Category Archives: Course material

Thinking about the risks to global economic growth

The fundamentals of global economic growth seem broadly positive but there are some reasons for caution, which can be understood through the savings-investment framework described in the previous blog. If savings are “too high” or investment “too low” then the equilibrium rate of interest that makes savings and investment equal may be negative. That means… Continue Reading

The elements of macro-finance

Macroeconomics is a complicated subject but it’s possible to understand quite a lot about the key questions in macro, and some of the policy challenges, by considering a few key concepts. This blog gives the elements of what ties macroeconomics to finance. I’ll apply these concepts in a follow-up blog to try to explain why there… Continue Reading

Greece repays IMF using the IMF’s own “currency”

Greece this week repaid €750m to the International Monetary Fund (IMF) which it funded by drawing on its SDR account at the IMF. This legitimate but unusual move caught many commentators by surprise and drew attention to the little known SDR. * The SDR – Special Drawing Right – is something of a curiosity in… Continue Reading

Why is it riskier to be a worker than a capitalist?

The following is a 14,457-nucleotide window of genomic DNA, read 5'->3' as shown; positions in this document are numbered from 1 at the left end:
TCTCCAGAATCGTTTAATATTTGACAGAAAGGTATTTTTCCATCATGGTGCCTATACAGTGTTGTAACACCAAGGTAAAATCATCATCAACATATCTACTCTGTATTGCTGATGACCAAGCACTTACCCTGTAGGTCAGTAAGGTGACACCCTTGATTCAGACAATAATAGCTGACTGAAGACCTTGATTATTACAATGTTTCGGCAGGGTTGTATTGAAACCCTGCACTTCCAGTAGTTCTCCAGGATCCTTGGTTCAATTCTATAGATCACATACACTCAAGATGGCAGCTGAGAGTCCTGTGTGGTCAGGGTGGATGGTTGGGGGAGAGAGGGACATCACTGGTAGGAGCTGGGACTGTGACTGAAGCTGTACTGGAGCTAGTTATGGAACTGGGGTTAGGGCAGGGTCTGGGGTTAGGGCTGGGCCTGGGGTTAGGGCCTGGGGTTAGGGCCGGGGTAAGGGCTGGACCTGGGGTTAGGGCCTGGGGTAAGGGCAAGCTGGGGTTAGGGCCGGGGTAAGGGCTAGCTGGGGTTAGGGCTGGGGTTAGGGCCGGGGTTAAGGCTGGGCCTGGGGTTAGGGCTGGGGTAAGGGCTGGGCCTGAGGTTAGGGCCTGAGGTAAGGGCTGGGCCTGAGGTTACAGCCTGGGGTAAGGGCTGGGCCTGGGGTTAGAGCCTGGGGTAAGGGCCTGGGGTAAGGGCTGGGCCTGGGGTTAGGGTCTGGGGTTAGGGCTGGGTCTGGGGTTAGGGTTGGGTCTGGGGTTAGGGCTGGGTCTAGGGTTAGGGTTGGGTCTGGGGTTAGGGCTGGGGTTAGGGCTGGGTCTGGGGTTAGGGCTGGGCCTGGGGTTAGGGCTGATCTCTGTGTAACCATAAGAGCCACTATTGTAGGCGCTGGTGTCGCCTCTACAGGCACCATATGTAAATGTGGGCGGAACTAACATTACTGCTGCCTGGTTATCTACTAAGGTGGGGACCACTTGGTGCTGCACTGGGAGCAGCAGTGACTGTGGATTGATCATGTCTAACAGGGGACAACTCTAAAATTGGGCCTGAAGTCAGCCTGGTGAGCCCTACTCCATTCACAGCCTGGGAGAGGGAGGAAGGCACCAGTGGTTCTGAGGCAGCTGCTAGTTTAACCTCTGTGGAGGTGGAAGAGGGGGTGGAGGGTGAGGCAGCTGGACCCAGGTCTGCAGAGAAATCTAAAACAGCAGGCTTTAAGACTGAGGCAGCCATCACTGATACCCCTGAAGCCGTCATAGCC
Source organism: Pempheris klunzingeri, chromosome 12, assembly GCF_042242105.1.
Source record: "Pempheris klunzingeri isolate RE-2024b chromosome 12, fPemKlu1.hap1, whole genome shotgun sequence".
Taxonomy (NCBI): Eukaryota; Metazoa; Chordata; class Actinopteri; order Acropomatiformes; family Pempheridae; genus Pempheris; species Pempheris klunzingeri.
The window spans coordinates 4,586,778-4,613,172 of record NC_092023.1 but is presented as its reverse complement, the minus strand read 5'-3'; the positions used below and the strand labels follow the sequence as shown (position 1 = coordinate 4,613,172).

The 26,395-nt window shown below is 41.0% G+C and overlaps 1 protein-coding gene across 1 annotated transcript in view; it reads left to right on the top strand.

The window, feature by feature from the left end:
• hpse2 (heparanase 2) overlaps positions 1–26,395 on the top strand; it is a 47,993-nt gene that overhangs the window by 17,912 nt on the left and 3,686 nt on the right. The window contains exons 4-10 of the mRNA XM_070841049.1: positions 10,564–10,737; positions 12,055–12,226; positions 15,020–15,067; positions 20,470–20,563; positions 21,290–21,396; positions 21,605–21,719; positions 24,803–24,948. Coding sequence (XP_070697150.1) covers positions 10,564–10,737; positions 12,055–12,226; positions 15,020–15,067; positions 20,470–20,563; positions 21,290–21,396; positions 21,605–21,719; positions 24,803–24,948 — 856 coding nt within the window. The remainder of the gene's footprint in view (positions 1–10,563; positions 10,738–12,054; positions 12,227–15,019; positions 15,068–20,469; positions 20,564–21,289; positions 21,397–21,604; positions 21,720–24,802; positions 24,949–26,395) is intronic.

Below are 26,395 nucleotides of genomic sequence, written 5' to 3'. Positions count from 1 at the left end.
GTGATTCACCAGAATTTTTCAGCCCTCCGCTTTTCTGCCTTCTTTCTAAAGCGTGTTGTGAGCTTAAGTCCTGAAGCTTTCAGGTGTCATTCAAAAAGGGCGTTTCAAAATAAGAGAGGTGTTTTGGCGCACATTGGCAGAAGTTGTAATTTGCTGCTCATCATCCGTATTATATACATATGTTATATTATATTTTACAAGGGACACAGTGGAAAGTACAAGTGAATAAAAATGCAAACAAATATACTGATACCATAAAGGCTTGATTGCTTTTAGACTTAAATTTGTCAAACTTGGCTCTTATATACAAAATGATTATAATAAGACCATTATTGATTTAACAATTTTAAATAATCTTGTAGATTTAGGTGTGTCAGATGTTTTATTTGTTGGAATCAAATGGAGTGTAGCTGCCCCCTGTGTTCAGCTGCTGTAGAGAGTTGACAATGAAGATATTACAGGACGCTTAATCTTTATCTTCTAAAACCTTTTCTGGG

We take it for granted that capitalists hire workers rather than workers hiring capital, but why? The main reason is the difficulty of diversifying labour, which means that workers ideally require some form of insurance to offset their concentration of risk. But that is only imperfectly available through the market and this is an important… Continue Reading

Money, money, money – three different meanings

Money can mean physical cash, or the funds in a bank account or the flows of short term funding used by government and companies. No wonder finance can be confusing. * Finance is a subject bedevilled by jargon – words, phrases and acronyms that are barriers to understanding the relatively simple things that actually go on… Continue Reading

US inflation: still showing no signs of being a problem, let alone hyperinflation

Every year when the new MFin class starts, there is usually at least one person who asks the question: when will QE cause a big rise in inflation? The person is often from a hedge fund or trading background because that seems to be where this point of view is most commonly found. The assumption is… Continue Reading

Could we do without physical money?

Physical money is becoming increasingly unnecessary in everyday life. Could it be heading for extinction and does it matter? I’ve just spent three days on holiday in the wonderful city of Copenhagen, using physical cash only once (when the ice cream seller’s card machine was broken, and the ice cream is really good so I couldn’t… Continue Reading